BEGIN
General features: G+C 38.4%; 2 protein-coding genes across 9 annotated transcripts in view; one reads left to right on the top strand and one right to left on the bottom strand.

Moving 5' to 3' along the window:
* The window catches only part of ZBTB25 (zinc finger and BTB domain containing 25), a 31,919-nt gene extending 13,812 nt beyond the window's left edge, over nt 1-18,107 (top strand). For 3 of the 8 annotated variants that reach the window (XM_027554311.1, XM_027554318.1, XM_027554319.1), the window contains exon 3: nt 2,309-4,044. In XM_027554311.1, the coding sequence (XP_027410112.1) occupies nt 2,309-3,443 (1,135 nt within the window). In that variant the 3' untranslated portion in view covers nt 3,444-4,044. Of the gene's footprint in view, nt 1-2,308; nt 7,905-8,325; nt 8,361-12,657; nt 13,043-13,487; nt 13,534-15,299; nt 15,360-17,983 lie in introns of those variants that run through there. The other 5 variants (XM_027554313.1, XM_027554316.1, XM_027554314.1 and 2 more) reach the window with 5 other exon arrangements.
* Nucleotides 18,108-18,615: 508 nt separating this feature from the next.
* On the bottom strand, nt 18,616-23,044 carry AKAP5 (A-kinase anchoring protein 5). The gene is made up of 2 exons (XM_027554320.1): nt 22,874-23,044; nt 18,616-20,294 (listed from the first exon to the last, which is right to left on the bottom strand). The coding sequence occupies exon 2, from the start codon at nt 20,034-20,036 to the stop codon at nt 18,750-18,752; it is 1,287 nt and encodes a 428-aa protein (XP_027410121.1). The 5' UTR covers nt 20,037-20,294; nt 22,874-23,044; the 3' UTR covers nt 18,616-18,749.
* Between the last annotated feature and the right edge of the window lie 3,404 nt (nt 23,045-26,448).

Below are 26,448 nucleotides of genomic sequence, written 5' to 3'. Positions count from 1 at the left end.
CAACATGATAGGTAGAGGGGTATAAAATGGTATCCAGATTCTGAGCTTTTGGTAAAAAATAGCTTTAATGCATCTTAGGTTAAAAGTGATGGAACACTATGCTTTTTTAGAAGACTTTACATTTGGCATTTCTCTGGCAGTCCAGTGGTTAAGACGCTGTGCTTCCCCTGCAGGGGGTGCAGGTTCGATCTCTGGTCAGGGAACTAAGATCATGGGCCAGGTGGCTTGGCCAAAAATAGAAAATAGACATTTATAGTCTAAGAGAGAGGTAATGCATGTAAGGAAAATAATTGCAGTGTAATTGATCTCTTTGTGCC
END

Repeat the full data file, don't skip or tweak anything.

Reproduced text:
General features: G+C 38.4%; 2 protein-coding genes across 9 annotated transcripts in view; one reads left to right on the top strand and one right to left on the bottom strand.

Moving 5' to 3' along the window:
* The window catches only part of ZBTB25 (zinc finger and BTB domain containing 25), a 31,919-nt gene extending 13,812 nt beyond the window's left edge, over nt 1-18,107 (top strand). For 3 of the 8 annotated variants that reach the window (XM_027554311.1, XM_027554318.1, XM_027554319.1), the window contains exon 3: nt 2,309-4,044. In XM_027554311.1, the coding sequence (XP_027410112.1) occupies nt 2,309-3,443 (1,135 nt within the window). In that variant the 3' untranslated portion in view covers nt 3,444-4,044. Of the gene's footprint in view, nt 1-2,308; nt 7,905-8,325; nt 8,361-12,657; nt 13,043-13,487; nt 13,534-15,299; nt 15,360-17,983 lie in introns of those variants that run through there. The other 5 variants (XM_027554313.1, XM_027554316.1, XM_027554314.1 and 2 more) reach the window with 5 other exon arrangements.
* Nucleotides 18,108-18,615: 508 nt separating this feature from the next.
* On the bottom strand, nt 18,616-23,044 carry AKAP5 (A-kinase anchoring protein 5). The gene is made up of 2 exons (XM_027554320.1): nt 22,874-23,044; nt 18,616-20,294 (listed from the first exon to the last, which is right to left on the bottom strand). The coding sequence occupies exon 2, from the start codon at nt 20,034-20,036 to the stop codon at nt 18,750-18,752; it is 1,287 nt and encodes a 428-aa protein (XP_027410121.1). The 5' UTR covers nt 20,037-20,294; nt 22,874-23,044; the 3' UTR covers nt 18,616-18,749.
* Between the last annotated feature and the right edge of the window lie 3,404 nt (nt 23,045-26,448).

Below are 26,448 nucleotides of genomic sequence, written 5' to 3'. Positions count from 1 at the left end.
CAACATGATAGGTAGAGGGGTATAAAATGGTATCCAGATTCTGAGCTTTTGGTAAAAAATAGCTTTAATGCATCTTAGGTTAAAAGTGATGGAACACTATGCTTTTTTAGAAGACTTTACATTTGGCATTTCTCTGGCAGTCCAGTGGTTAAGACGCTGTGCTTCCCCTGCAGGGGGTGCAGGTTCGATCTCTGGTCAGGGAACTAAGATCATGGGCCAGGTGGCTTGGCCAAAAATAGAAAATAGACATTTATAGTCTAAGAGAGAGGTAATGCATGTAAGGAAAATAATTGCAGTGTAATTGATCTCTTTGTGCC